We are all accustomed to ferocious competition among IT firms, but this sort of behaviour does not endear itself to people who have invested their organisations and their careers in the products of these companies.

Enterprise IT customers want innovation, reliability, value for money, clear roadmaps and stable partnerships with their suppliers. They want their suppliers to be profitable, because that is the source of future development.

They also want suppliers to behave ethically and responsibly because many feel that a company which abuses one customer or partner (and let’s not forget that SAP, Oracle and HP are often partners), could well abuse them.

These aren’t trivial points. Oracle, among others, is trying to offer its customers a complete stack from hardware to databases to servers and storage. It has done a fantastic job of keeping onboard the customers it acquired through its merger spree. And according to the leaders of the UK Oracle User Group at least, its Fusion apps strategy is going to deliver big time when it is rolled out.

However, most IT organisations run a mix of hardware and software and will continue to do so. While some IT professionals may have tribal loyalties to one vendor or another, most understand the importance of cooperation as well as competition between vendors.

While some CIOs may be prepared to bet the shop on one supplier or another, many more will look to hedge their bets with the help of Cloud and SaaS.

If there isn’t a sensible agreement now the jury has ruled, and this case drags on through a prolonged appeal process, both sides will be diminished in the eyes of their customers.

Enterprise IT professionals are already pondering the direct impact of the outcome on their organisations. Most analysts agree that SAP can pay the fines without material harm to the business - though internal morale will suffer, partners will be anxious to protect margins and customers will be increasingly watchful that they are not being over charged - in effect to pay for the damages.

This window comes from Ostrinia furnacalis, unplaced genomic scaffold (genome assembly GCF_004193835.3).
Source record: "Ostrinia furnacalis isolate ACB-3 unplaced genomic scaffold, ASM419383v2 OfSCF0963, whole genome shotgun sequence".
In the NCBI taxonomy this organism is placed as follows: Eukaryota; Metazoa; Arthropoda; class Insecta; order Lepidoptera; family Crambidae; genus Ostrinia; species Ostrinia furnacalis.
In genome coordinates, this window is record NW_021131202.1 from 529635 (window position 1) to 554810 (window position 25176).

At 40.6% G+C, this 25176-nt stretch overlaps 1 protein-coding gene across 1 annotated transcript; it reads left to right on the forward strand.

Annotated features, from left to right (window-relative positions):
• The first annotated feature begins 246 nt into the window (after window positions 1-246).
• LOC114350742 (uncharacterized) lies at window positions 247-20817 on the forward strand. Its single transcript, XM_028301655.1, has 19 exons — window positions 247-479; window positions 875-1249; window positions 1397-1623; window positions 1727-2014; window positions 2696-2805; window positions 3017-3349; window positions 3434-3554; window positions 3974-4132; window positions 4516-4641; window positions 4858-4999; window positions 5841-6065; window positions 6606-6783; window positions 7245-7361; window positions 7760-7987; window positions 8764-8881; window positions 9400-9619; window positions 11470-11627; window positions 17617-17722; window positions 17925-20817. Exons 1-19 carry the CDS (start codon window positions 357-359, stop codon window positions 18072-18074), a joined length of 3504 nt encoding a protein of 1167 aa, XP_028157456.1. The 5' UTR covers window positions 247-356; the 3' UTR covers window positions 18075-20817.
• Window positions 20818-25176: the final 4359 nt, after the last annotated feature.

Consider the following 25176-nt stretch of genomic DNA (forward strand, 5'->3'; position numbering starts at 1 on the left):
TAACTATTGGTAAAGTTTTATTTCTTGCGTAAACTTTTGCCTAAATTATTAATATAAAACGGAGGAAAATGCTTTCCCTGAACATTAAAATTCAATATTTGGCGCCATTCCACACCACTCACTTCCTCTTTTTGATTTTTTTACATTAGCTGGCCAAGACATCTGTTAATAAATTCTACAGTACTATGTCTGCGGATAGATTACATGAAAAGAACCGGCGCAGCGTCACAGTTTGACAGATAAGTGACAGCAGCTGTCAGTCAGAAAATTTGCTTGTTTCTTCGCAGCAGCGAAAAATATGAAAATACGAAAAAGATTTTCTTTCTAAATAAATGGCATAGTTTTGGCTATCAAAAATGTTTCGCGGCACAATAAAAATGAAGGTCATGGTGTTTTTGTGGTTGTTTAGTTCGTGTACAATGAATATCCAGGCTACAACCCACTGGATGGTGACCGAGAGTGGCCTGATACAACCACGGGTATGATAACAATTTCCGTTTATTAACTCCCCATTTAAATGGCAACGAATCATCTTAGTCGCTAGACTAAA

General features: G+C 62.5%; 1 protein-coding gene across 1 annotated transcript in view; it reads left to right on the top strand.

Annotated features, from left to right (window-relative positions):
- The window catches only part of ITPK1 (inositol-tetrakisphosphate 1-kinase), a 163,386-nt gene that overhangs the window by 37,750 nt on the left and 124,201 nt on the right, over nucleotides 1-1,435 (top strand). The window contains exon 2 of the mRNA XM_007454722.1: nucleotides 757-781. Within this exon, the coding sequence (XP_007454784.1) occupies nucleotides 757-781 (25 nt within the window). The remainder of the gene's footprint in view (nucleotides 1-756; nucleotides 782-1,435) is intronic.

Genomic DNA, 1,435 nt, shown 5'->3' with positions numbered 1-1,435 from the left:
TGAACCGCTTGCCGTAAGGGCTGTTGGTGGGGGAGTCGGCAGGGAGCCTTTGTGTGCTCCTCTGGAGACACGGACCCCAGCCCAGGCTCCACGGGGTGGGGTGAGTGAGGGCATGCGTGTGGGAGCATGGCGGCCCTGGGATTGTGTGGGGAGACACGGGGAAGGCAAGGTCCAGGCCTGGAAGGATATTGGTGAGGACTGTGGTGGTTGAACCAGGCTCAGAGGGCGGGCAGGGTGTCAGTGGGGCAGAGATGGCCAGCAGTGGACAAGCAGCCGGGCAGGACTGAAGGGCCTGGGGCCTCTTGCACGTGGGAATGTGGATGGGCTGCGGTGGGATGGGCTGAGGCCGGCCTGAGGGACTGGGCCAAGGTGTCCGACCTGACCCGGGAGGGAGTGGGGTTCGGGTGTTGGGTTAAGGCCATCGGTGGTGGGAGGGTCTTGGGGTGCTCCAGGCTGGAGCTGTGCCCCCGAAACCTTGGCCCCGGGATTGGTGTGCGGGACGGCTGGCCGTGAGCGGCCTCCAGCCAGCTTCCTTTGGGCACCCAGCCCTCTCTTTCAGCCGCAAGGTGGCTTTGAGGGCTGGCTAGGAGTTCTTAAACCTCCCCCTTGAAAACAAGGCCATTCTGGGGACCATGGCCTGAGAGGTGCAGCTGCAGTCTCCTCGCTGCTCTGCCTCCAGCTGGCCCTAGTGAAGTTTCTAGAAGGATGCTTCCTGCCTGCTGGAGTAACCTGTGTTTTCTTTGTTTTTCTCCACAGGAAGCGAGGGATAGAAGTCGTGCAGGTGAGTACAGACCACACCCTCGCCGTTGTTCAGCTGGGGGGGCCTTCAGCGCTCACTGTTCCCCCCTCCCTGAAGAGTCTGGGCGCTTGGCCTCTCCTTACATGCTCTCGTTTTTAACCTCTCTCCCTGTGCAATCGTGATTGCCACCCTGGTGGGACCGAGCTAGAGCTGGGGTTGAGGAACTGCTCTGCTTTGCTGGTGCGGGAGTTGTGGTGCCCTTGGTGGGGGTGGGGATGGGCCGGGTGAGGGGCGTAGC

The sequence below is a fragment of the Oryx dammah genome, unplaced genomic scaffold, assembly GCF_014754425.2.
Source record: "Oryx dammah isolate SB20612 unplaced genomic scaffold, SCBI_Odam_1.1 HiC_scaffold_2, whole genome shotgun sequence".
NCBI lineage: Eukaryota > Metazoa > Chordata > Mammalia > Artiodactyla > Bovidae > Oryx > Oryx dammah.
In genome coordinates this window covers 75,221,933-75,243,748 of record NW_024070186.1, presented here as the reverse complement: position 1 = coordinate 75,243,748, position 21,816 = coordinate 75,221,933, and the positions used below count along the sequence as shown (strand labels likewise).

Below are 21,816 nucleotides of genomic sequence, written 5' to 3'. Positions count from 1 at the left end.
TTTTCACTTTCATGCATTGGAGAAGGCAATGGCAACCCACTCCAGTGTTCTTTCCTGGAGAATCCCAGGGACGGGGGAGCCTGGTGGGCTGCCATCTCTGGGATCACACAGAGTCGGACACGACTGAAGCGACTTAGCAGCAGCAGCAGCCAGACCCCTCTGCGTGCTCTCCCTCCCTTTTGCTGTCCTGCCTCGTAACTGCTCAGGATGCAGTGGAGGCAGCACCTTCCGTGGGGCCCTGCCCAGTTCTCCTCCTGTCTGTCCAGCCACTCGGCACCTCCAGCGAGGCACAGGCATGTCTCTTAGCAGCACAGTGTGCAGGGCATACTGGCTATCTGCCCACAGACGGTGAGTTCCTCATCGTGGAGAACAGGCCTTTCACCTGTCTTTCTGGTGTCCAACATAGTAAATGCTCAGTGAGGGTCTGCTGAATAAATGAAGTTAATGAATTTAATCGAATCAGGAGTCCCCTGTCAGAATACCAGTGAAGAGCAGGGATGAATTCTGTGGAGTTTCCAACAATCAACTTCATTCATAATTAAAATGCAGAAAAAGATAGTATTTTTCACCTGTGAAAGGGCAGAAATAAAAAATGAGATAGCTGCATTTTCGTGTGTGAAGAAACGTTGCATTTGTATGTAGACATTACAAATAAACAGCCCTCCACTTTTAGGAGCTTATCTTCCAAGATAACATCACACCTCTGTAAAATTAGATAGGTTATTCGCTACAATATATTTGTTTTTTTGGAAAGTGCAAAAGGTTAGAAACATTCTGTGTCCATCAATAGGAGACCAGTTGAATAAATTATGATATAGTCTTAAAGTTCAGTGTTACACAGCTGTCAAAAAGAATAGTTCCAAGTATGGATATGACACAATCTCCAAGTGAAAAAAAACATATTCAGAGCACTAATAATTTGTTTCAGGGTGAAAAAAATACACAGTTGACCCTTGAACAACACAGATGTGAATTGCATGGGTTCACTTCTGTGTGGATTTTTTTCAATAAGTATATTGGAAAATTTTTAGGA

There is another threat too - and it goes beyond the ranks of Oracle and SAP users. That is to the growing trend among enterprises to opt for third party support for their systems. The cost of support from vendors is high and the vendors’ margins are enormous, which has driven increasing numbers of organisations to look for third party help.

IDC analyst David Bradshaw thinks the outcome of the Oracle-SAP case undermines that move and I think he is right. Ray Wang, who has long championed end users through his Enterprise Bill of Rights, believes the outcome will be less clear cut than Dave Bradshaw suggests, but he suggests on his blog there will be battles to come on this issue.

“So long clients demand for 3PM (third party maintenance) at the time of purchase, we still have an opportunity to push back on vendors. If we fail to do that and seek clarification at time of purchase, then we may have pushed the balance of power too far on the side of the software vendor. Ready to fight this battle on behalf of customers? I am.”

So is ComputerworldUK.